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Drones are good for more than ferrying burgers to hungry golfers and snapping pics ready-made for social media, as it turns out. They’ve also been proposed for nuclear reactor inspection and used to detect signs of damage on wind turbines. In a newly published paper on the preprint server Arxiv.org (“Real-Time Dense Stereo Embedded in A UAV for Road Inspection“), scientists describe AI that can be embedded in a quadcopter for road inspection.
“The frequent detection of different types of road damage, e.g., cracks and potholes, is a critical task in road maintenance,” the researchers wrote, noting that most inspections are still performed manually. “[M]anual visual inspection [is] not only tedious, time-consuming, and costly, but also dangerous for the personnel. Furthermore, the detection results are always subjective and qualitative because decisions entirely depend on the experience of the personnel … With recent advances in airborne technology, unmanned aerial vehicles (UAVs) equipped with digital cameras provide new opportunities for road inspection.”
The paper’s authors’ framework comprised a stereo vision system — an algorithm that extracted 3D depth information from images — that captured a reference view. Disparities between the reference image and real-time snaps of the road were used to produce a “disparity map,” which was fed into a mathematical function that made the damaged areas easier to spot.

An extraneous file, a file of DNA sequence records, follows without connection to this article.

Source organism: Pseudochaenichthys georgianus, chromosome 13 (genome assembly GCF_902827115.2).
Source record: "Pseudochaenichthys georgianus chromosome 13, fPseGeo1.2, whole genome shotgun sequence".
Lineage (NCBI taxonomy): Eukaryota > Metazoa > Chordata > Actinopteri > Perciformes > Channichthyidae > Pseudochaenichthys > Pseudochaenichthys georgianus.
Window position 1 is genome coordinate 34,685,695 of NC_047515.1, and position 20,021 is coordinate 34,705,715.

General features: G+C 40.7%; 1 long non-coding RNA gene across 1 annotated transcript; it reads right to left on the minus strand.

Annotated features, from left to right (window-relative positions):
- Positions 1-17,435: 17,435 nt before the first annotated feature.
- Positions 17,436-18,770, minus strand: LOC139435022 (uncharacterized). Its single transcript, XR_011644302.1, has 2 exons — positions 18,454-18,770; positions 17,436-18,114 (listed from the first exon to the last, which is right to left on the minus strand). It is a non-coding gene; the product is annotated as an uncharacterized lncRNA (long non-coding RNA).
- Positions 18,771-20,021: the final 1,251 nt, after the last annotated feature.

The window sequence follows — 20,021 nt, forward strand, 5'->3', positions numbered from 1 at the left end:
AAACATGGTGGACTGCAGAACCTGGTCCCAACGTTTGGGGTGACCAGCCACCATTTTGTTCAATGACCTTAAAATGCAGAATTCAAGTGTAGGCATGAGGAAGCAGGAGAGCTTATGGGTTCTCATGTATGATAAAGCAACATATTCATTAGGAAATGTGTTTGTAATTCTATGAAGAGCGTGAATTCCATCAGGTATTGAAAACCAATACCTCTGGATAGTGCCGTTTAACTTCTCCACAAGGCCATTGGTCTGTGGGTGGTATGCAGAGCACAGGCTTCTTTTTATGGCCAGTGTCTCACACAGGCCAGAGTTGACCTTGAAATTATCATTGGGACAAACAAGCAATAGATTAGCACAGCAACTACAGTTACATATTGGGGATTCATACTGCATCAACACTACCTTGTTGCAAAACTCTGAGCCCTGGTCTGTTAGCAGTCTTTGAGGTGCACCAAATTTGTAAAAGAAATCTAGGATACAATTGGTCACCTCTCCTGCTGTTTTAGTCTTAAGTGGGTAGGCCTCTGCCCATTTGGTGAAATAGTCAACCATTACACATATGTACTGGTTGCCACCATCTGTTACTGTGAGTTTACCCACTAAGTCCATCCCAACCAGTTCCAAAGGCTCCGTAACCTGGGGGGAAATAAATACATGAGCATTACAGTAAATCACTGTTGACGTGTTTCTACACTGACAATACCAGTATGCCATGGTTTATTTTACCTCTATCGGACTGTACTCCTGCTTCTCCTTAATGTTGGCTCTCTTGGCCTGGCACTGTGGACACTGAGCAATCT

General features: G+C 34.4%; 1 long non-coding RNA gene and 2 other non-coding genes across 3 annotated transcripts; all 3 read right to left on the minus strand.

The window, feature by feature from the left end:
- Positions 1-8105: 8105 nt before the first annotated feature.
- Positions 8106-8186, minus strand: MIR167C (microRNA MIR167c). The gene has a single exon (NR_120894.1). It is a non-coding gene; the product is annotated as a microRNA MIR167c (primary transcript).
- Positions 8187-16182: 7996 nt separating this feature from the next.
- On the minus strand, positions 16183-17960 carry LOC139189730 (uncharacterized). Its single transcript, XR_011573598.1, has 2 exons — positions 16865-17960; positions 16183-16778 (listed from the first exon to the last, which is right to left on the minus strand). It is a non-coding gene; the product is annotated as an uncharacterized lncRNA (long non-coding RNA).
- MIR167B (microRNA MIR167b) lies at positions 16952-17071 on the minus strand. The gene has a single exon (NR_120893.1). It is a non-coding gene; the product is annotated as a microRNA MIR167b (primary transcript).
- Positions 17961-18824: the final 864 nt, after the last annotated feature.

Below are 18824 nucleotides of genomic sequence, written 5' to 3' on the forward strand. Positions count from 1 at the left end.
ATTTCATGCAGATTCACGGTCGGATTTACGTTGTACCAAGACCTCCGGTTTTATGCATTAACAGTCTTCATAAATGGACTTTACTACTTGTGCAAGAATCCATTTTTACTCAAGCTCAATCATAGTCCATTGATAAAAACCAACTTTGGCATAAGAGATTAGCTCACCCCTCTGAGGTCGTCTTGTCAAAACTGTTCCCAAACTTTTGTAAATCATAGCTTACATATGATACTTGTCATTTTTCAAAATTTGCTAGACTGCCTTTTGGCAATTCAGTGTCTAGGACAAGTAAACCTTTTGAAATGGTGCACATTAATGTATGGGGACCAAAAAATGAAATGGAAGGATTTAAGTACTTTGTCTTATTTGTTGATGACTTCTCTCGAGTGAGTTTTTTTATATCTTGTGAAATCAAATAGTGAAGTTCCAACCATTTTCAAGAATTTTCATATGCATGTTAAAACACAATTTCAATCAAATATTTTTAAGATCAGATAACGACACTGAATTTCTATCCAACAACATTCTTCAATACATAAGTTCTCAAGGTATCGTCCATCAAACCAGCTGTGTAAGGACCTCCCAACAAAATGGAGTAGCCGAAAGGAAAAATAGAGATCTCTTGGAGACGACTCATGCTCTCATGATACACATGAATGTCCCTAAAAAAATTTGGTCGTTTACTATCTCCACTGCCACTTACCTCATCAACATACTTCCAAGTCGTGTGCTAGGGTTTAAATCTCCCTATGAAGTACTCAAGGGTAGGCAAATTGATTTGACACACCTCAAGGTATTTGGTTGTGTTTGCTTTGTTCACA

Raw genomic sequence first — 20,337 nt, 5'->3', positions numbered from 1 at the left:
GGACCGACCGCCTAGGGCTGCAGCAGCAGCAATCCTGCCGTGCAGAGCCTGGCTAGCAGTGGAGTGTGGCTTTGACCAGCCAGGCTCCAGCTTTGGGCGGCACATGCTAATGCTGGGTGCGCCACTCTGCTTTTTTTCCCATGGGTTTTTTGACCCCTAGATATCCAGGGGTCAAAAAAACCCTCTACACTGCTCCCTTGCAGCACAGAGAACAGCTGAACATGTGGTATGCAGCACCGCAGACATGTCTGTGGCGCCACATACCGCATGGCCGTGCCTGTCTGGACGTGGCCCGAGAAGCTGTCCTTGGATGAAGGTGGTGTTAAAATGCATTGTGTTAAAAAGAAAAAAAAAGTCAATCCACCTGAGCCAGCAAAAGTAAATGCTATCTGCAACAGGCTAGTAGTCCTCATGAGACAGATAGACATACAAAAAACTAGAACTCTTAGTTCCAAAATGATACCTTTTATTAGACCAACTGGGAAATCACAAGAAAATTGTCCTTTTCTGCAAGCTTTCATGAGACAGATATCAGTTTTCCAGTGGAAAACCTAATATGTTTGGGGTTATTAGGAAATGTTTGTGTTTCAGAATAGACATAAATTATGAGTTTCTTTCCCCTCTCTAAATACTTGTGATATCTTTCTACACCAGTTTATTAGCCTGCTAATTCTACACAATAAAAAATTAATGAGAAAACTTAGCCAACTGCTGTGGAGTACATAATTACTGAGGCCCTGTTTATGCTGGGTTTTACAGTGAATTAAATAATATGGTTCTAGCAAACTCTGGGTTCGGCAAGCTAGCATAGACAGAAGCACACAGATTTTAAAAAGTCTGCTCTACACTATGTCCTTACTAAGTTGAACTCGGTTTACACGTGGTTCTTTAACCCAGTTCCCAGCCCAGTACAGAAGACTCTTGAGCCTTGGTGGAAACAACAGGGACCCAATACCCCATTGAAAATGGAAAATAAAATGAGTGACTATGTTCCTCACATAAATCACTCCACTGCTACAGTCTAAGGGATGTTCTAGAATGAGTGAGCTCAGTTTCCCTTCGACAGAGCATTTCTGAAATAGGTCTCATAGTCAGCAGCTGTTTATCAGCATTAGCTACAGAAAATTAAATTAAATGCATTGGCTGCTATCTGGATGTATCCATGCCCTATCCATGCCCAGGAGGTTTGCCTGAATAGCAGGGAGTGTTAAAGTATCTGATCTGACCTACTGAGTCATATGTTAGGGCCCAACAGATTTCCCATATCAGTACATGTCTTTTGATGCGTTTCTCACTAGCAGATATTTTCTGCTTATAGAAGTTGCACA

The team used a stereo camera mounted on a DJI Matrice 100 drone to capture road images, which were processed using a PC with an Nvidia Jetson TX2 graphics card. Over the course of several tests, they produced three data sets totaling 11,368 stereo image pairs — an original reference and target image — at 640 x 360 resolution, which they compared to synthesized and real data sets of potholes, cracks, and other road damages to quantify the accuracy.
In the end, the researchers say, the damaged road areas became “highly distinguishable” in the disparity maps. “[T]his can provide new opportunities for UAV-based road damage inspection,” they wrote. “In the future, we plan to use the obtained disparity maps to estimate the flight trajectory of the [drone] and reconstruct the 3D maps using the state-of-the-art simultaneous localization and mapping (SLAM) algorithms.”
With applications like these, it’s no wonder that the commercial drone industry is continuing to grow quickly (albeit from a small base). Companies like AT&T use drones for maintenance inspections and to assist in natural disaster zones, and dozens of local government agencies, like the San Diego Fire Department (SDFD), have begun actively deploying drones as part of the Federal Aviation Administration’s (FAA) unmanned aerial systems integration pilot program. Meanwhile, telepresence drone piloting company Cape and others in the industry have begun to partner with first responders like the Chula Vista Police Department and San Diego Fire Department for field tests.
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